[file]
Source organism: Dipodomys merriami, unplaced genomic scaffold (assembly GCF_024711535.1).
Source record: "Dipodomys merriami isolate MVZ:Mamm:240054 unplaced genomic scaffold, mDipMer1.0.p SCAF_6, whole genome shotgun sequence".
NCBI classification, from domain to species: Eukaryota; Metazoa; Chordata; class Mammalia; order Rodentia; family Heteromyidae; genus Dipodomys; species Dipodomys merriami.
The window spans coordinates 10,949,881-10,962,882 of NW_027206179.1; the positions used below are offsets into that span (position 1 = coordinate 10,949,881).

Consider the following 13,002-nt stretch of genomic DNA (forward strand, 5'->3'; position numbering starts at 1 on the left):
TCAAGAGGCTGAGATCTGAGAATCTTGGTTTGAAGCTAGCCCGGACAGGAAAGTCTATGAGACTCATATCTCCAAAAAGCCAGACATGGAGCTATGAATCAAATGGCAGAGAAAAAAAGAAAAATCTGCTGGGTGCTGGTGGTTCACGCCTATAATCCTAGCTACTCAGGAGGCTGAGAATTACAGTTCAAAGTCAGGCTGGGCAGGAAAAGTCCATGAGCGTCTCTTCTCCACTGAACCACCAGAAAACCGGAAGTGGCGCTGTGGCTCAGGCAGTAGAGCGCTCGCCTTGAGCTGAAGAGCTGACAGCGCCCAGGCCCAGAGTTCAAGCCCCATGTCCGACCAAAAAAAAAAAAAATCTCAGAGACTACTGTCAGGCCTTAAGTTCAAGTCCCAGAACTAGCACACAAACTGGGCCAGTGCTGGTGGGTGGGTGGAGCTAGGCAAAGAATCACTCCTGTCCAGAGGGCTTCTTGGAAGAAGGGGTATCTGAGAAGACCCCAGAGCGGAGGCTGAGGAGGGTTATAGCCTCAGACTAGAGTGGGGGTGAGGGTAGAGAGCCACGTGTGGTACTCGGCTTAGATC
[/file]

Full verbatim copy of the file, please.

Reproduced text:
Source organism: Dipodomys merriami, unplaced genomic scaffold (assembly GCF_024711535.1).
Source record: "Dipodomys merriami isolate MVZ:Mamm:240054 unplaced genomic scaffold, mDipMer1.0.p SCAF_6, whole genome shotgun sequence".
NCBI classification, from domain to species: Eukaryota; Metazoa; Chordata; class Mammalia; order Rodentia; family Heteromyidae; genus Dipodomys; species Dipodomys merriami.
The window spans coordinates 10,949,881-10,962,882 of NW_027206179.1; the positions used below are offsets into that span (position 1 = coordinate 10,949,881).

Consider the following 13,002-nt stretch of genomic DNA (forward strand, 5'->3'; position numbering starts at 1 on the left):
TCAAGAGGCTGAGATCTGAGAATCTTGGTTTGAAGCTAGCCCGGACAGGAAAGTCTATGAGACTCATATCTCCAAAAAGCCAGACATGGAGCTATGAATCAAATGGCAGAGAAAAAAAGAAAAATCTGCTGGGTGCTGGTGGTTCACGCCTATAATCCTAGCTACTCAGGAGGCTGAGAATTACAGTTCAAAGTCAGGCTGGGCAGGAAAAGTCCATGAGCGTCTCTTCTCCACTGAACCACCAGAAAACCGGAAGTGGCGCTGTGGCTCAGGCAGTAGAGCGCTCGCCTTGAGCTGAAGAGCTGACAGCGCCCAGGCCCAGAGTTCAAGCCCCATGTCCGACCAAAAAAAAAAAAAATCTCAGAGACTACTGTCAGGCCTTAAGTTCAAGTCCCAGAACTAGCACACAAACTGGGCCAGTGCTGGTGGGTGGGTGGAGCTAGGCAAAGAATCACTCCTGTCCAGAGGGCTTCTTGGAAGAAGGGGTATCTGAGAAGACCCCAGAGCGGAGGCTGAGGAGGGTTATAGCCTCAGACTAGAGTGGGGGTGAGGGTAGAGAGCCACGTGTGGTACTCGGCTTAGATC